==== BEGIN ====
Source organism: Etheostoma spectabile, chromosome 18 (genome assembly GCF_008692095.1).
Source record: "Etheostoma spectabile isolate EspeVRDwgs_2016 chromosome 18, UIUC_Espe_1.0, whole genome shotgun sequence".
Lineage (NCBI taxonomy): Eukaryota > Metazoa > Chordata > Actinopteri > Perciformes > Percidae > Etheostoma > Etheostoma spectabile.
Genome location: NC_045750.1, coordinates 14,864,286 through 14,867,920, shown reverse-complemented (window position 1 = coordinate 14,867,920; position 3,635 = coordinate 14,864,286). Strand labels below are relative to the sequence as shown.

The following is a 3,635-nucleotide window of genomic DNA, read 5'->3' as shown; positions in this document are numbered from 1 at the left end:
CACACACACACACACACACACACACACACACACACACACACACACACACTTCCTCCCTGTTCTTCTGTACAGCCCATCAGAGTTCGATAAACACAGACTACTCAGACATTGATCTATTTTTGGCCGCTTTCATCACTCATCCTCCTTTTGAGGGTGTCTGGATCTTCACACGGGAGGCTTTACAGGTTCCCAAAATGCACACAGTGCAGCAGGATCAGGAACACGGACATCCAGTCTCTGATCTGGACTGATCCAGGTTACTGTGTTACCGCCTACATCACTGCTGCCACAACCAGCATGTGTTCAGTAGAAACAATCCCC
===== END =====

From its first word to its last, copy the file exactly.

Source organism: Etheostoma spectabile, chromosome 18 (genome assembly GCF_008692095.1).
Source record: "Etheostoma spectabile isolate EspeVRDwgs_2016 chromosome 18, UIUC_Espe_1.0, whole genome shotgun sequence".
Lineage (NCBI taxonomy): Eukaryota > Metazoa > Chordata > Actinopteri > Perciformes > Percidae > Etheostoma > Etheostoma spectabile.
Genome location: NC_045750.1, coordinates 14,864,286 through 14,867,920, shown reverse-complemented (window position 1 = coordinate 14,867,920; position 3,635 = coordinate 14,864,286). Strand labels below are relative to the sequence as shown.

The following is a 3,635-nucleotide window of genomic DNA, read 5'->3' as shown; positions in this document are numbered from 1 at the left end:
CACACACACACACACACACACACACACACACACACACACACACACACACTTCCTCCCTGTTCTTCTGTACAGCCCATCAGAGTTCGATAAACACAGACTACTCAGACATTGATCTATTTTTGGCCGCTTTCATCACTCATCCTCCTTTTGAGGGTGTCTGGATCTTCACACGGGAGGCTTTACAGGTTCCCAAAATGCACACAGTGCAGCAGGATCAGGAACACGGACATCCAGTCTCTGATCTGGACTGATCCAGGTTACTGTGTTACCGCCTACATCACTGCTGCCACAACCAGCATGTGTTCAGTAGAAACAATCCCC